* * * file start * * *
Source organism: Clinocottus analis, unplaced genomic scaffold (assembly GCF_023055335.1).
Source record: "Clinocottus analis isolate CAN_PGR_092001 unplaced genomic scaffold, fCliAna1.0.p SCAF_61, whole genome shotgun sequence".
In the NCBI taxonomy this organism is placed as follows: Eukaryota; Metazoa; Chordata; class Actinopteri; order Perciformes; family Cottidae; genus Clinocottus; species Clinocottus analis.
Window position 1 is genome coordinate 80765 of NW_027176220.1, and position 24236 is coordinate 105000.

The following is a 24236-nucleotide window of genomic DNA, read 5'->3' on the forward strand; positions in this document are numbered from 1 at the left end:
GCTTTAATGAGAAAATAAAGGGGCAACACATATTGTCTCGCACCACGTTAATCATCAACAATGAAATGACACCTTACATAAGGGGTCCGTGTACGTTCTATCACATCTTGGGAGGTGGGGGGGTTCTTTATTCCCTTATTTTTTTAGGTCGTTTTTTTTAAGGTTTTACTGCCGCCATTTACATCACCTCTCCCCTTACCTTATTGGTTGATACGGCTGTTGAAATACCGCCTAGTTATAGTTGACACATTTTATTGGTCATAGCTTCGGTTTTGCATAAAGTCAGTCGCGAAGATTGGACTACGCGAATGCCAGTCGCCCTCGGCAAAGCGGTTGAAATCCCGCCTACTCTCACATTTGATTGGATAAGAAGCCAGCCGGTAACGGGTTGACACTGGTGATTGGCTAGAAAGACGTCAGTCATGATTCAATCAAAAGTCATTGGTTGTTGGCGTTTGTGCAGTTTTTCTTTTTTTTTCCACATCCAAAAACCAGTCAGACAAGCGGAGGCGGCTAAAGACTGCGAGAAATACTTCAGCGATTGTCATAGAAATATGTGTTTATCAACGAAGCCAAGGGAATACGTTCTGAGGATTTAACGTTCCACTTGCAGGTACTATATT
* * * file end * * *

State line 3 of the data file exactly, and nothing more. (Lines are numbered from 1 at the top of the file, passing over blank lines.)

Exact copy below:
In the NCBI taxonomy this organism is placed as follows: Eukaryota; Metazoa; Chordata; class Actinopteri; order Perciformes; family Cottidae; genus Clinocottus; species Clinocottus analis.